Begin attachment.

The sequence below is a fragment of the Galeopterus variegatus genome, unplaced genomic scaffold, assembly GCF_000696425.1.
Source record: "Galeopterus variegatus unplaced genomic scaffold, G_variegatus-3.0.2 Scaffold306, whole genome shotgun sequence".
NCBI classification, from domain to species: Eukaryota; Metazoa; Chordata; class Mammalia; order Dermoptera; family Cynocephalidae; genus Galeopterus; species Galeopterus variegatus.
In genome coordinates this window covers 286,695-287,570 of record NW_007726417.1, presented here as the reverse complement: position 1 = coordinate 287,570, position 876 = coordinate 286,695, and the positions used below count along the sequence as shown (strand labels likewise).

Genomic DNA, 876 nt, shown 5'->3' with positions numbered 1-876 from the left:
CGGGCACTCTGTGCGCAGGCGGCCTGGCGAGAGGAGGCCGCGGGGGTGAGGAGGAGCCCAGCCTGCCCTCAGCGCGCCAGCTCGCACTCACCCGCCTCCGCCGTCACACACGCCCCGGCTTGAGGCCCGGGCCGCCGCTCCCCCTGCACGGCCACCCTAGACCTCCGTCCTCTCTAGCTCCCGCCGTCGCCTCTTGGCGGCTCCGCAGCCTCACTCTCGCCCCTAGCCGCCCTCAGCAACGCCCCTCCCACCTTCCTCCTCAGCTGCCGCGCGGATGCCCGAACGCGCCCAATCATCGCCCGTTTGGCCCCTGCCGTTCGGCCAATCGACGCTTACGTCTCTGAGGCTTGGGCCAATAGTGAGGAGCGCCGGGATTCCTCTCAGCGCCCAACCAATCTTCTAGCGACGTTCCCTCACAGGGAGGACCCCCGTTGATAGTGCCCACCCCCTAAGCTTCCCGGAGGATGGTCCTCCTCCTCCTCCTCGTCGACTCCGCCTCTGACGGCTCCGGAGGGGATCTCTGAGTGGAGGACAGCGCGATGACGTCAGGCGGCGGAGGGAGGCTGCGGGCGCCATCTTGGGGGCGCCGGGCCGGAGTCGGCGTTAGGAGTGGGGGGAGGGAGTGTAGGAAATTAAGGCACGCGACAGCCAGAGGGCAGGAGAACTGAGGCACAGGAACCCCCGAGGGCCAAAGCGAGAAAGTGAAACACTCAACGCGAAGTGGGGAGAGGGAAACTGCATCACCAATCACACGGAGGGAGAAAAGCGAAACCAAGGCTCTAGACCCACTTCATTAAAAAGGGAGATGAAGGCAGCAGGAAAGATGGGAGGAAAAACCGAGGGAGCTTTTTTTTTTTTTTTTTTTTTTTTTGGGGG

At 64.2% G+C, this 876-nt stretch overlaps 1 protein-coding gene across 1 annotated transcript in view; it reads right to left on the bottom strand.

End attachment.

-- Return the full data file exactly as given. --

The sequence below is a fragment of the Galeopterus variegatus genome, unplaced genomic scaffold, assembly GCF_000696425.1.
Source record: "Galeopterus variegatus unplaced genomic scaffold, G_variegatus-3.0.2 Scaffold306, whole genome shotgun sequence".
NCBI classification, from domain to species: Eukaryota; Metazoa; Chordata; class Mammalia; order Dermoptera; family Cynocephalidae; genus Galeopterus; species Galeopterus variegatus.
In genome coordinates this window covers 286,695-287,570 of record NW_007726417.1, presented here as the reverse complement: position 1 = coordinate 287,570, position 876 = coordinate 286,695, and the positions used below count along the sequence as shown (strand labels likewise).

Genomic DNA, 876 nt, shown 5'->3' with positions numbered 1-876 from the left:
CGGGCACTCTGTGCGCAGGCGGCCTGGCGAGAGGAGGCCGCGGGGGTGAGGAGGAGCCCAGCCTGCCCTCAGCGCGCCAGCTCGCACTCACCCGCCTCCGCCGTCACACACGCCCCGGCTTGAGGCCCGGGCCGCCGCTCCCCCTGCACGGCCACCCTAGACCTCCGTCCTCTCTAGCTCCCGCCGTCGCCTCTTGGCGGCTCCGCAGCCTCACTCTCGCCCCTAGCCGCCCTCAGCAACGCCCCTCCCACCTTCCTCCTCAGCTGCCGCGCGGATGCCCGAACGCGCCCAATCATCGCCCGTTTGGCCCCTGCCGTTCGGCCAATCGACGCTTACGTCTCTGAGGCTTGGGCCAATAGTGAGGAGCGCCGGGATTCCTCTCAGCGCCCAACCAATCTTCTAGCGACGTTCCCTCACAGGGAGGACCCCCGTTGATAGTGCCCACCCCCTAAGCTTCCCGGAGGATGGTCCTCCTCCTCCTCCTCGTCGACTCCGCCTCTGACGGCTCCGGAGGGGATCTCTGAGTGGAGGACAGCGCGATGACGTCAGGCGGCGGAGGGAGGCTGCGGGCGCCATCTTGGGGGCGCCGGGCCGGAGTCGGCGTTAGGAGTGGGGGGAGGGAGTGTAGGAAATTAAGGCACGCGACAGCCAGAGGGCAGGAGAACTGAGGCACAGGAACCCCCGAGGGCCAAAGCGAGAAAGTGAAACACTCAACGCGAAGTGGGGAGAGGGAAACTGCATCACCAATCACACGGAGGGAGAAAAGCGAAACCAAGGCTCTAGACCCACTTCATTAAAAAGGGAGATGAAGGCAGCAGGAAAGATGGGAGGAAAAACCGAGGGAGCTTTTTTTTTTTTTTTTTTTTTTTTTGGGGG

At 64.2% G+C, this 876-nt stretch overlaps 1 protein-coding gene across 1 annotated transcript in view; it reads right to left on the bottom strand.